Dynamic Plasticity

[+] Author and Article Information
R. J. Clifton

Division of Engineering, Brown University, Providence, R.I. 02912

J. Appl. Mech 50(4b), 941-952 (Dec 01, 1983) (12 pages) doi:10.1115/1.3167207 History: Received June 01, 1983; Online July 21, 2009


Recent advances in the understanding of the dynamic plastic response of crystalline solids are discussed. At the level of individual dislocations progress is being made on measurements of dislocation mobility at high stress levels and on elastodynamics solutions for transient dislocation motions. More progress is required on the understanding of changes in mobile dislocation density during dynamic plastic deformation. Widespread use of the Kolsky (or split-Hopkinson) bar has resulted in a reasonably clear picture of the dependence of flow stress on plastic strain rate for polycrystalline metals deformed at strain rates up to 103 s−1 . Influences of strain-rate history, temperature, and pressure require further investigation. At strain rates of approximately 103 s−1 ’ to 105 s−1 there is increasing evidence of a marked increase in flow stress with increasing strain rate. Pressure-shear plate impact experiments appear to be attractive for studying plastic response in this high strain-rate regime. Differences, if any, between stress-path effects at quasi-static strain rates and at strain rates of 103 s−1 and higher remain poorly understood. Larger-than-predicted precursor decay observed in plate impact experiments on single crystals remains unresolved and of continuing fundamental interest; however, the importance of precursor decay measurements in determining dynamic plastic response appears to be diminishing because surface effects and limitations on the resolution of wave-front profiles represent serious constraints on the inferences that can be drawn from precursor decay measurements. Modeling of dynamic plastic response of polycrystals in terms of the response of slip systems is in an early stage of development. Kinematics of finite deformation by crystalline slip and consistent averaging techniques for modeling polycrystalline response are understood reasonably well. Increased emphasis on the understanding of the dynamic plastic response of single crystals and on the influence of microstructure appear desirable for sustained progress. Physically based models of wide applicability are required.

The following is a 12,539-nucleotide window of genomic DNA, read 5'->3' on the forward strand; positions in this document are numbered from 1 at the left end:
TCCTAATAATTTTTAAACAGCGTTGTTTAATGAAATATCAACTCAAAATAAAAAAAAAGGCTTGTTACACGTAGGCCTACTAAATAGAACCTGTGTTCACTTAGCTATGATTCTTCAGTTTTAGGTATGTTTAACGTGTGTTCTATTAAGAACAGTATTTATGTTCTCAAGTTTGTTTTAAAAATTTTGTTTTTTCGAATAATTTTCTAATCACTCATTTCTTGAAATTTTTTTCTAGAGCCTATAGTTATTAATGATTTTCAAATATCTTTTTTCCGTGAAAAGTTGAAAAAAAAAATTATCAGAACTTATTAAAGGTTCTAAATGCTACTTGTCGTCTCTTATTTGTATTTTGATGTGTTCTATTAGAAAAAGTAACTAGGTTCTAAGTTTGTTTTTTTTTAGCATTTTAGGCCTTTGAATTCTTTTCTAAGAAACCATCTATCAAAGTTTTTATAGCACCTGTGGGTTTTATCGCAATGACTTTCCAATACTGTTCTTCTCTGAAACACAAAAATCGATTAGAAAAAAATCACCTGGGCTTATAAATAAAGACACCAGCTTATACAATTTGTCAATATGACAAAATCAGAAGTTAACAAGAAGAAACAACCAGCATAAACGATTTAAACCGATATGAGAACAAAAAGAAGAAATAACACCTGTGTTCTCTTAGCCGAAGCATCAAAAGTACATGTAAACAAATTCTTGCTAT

Copyright © 1983 by ASME
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